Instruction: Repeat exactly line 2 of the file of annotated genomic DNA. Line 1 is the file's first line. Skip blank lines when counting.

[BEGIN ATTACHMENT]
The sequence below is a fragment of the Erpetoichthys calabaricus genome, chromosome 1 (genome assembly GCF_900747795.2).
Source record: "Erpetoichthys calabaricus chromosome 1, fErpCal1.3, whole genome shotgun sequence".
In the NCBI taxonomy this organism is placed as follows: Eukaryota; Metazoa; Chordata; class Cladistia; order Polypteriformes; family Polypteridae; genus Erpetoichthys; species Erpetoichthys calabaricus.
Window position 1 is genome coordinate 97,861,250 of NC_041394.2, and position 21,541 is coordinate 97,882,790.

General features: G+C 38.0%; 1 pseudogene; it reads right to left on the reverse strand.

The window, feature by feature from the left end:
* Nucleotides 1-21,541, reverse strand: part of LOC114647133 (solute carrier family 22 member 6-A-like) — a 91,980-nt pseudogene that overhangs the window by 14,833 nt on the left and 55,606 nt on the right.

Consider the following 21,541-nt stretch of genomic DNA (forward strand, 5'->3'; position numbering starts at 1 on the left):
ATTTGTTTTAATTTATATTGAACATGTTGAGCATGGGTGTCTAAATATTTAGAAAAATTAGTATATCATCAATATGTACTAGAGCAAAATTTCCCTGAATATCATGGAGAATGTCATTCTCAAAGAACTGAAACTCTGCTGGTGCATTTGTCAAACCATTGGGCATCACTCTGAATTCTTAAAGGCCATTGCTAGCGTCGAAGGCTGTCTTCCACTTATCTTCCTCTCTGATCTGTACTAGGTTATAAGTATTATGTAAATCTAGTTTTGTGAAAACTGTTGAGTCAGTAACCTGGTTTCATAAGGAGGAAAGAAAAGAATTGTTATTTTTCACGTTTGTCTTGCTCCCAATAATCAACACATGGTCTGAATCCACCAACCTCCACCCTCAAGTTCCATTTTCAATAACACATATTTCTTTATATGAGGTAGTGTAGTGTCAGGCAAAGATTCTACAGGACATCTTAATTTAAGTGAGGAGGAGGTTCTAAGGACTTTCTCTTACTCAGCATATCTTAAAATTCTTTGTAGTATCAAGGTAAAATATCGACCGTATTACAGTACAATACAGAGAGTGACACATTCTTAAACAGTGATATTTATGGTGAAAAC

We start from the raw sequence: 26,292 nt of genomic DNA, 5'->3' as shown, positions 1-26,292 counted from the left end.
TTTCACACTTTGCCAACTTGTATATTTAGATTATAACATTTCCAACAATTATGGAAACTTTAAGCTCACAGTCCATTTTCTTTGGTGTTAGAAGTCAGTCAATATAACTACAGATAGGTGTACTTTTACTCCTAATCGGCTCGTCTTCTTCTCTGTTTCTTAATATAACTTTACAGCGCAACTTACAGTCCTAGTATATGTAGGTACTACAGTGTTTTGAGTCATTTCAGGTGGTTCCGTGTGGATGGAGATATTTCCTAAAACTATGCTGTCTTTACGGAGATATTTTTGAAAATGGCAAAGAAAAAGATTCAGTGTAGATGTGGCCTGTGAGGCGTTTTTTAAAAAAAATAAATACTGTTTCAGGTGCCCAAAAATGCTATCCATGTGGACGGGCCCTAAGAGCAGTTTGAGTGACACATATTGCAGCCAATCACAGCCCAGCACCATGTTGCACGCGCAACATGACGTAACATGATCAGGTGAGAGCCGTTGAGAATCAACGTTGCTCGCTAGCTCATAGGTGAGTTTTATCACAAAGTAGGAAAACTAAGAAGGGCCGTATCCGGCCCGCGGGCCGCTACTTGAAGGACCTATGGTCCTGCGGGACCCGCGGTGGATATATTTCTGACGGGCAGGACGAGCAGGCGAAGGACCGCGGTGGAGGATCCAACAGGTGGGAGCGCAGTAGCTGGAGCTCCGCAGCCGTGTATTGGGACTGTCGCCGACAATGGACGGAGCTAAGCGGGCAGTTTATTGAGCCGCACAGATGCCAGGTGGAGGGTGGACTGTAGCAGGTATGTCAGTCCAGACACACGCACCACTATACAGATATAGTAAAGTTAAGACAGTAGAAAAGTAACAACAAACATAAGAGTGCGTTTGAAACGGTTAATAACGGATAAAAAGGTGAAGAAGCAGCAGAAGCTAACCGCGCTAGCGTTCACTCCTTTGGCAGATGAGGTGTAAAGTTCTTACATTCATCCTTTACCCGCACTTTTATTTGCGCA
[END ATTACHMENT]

Source record: "Erpetoichthys calabaricus chromosome 1, fErpCal1.3, whole genome shotgun sequence".